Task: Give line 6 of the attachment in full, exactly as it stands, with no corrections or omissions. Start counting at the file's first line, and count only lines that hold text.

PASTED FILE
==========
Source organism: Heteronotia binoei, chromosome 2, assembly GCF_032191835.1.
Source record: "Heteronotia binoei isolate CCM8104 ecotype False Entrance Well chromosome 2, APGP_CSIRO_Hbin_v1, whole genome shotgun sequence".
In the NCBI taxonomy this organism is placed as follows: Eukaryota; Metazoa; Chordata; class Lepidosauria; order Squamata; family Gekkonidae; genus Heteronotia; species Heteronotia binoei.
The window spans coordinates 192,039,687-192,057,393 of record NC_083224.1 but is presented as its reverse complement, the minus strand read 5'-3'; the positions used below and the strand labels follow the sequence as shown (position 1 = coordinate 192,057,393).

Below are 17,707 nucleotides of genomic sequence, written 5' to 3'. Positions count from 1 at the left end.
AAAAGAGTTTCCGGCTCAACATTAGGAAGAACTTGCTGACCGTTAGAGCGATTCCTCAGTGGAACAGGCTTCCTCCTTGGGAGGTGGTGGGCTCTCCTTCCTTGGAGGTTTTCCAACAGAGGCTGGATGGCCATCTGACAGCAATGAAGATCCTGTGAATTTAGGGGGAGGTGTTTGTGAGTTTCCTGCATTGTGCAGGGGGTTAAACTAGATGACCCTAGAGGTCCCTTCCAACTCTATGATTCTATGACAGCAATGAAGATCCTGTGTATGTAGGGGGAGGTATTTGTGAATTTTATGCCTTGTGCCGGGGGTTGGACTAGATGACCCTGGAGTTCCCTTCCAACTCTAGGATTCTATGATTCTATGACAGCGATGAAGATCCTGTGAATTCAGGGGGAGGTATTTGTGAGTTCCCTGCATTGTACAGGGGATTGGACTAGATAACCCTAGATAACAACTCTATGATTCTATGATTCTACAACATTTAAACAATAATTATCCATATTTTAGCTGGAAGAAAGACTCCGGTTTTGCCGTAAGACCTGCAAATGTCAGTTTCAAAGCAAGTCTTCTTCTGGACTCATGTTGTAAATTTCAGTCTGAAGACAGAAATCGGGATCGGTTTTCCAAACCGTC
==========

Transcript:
AAAAGAGTTTCCGGCTCAACATTAGGAAGAACTTGCTGACCGTTAGAGCGATTCCTCAGTGGAACAGGCTTCCTCCTTGGGAGGTGGTGGGCTCTCCTTCCTTGGAGGTTTTCCAACAGAGGCTGGATGGCCATCTGACAGCAATGAAGATCCTGTGAATTTAGGGGGAGGTGTTTGTGAGTTTCCTGCATTGTGCAGGGGGTTAAACTAGATGACCCTAGAGGTCCCTTCCAACTCTATGATTCTATGACAGCAATGAAGATCCTGTGTATGTAGGGGGAGGTATTTGTGAATTTTATGCCTTGTGCCGGGGGTTGGACTAGATGACCCTGGAGTTCCCTTCCAACTCTAGGATTCTATGATTCTATGACAGCGATGAAGATCCTGTGAATTCAGGGGGAGGTATTTGTGAGTTCCCTGCATTGTACAGGGGATTGGACTAGATAACCCTAGATAACAACTCTATGATTCTATGATTCTACAACATTTAAACAATAATTATCCATATTTTAGCTGGAAGAAAGACTCCGGTTTTGCCGTAAGACCTGCAAATGTCAGTTTCAAAGCAAGTCTTCTTCTGGACTCATGTTGTAAATTTCAGTCTGAAGACAGAAATCGGGATCGGTTTTCCAAACCGTC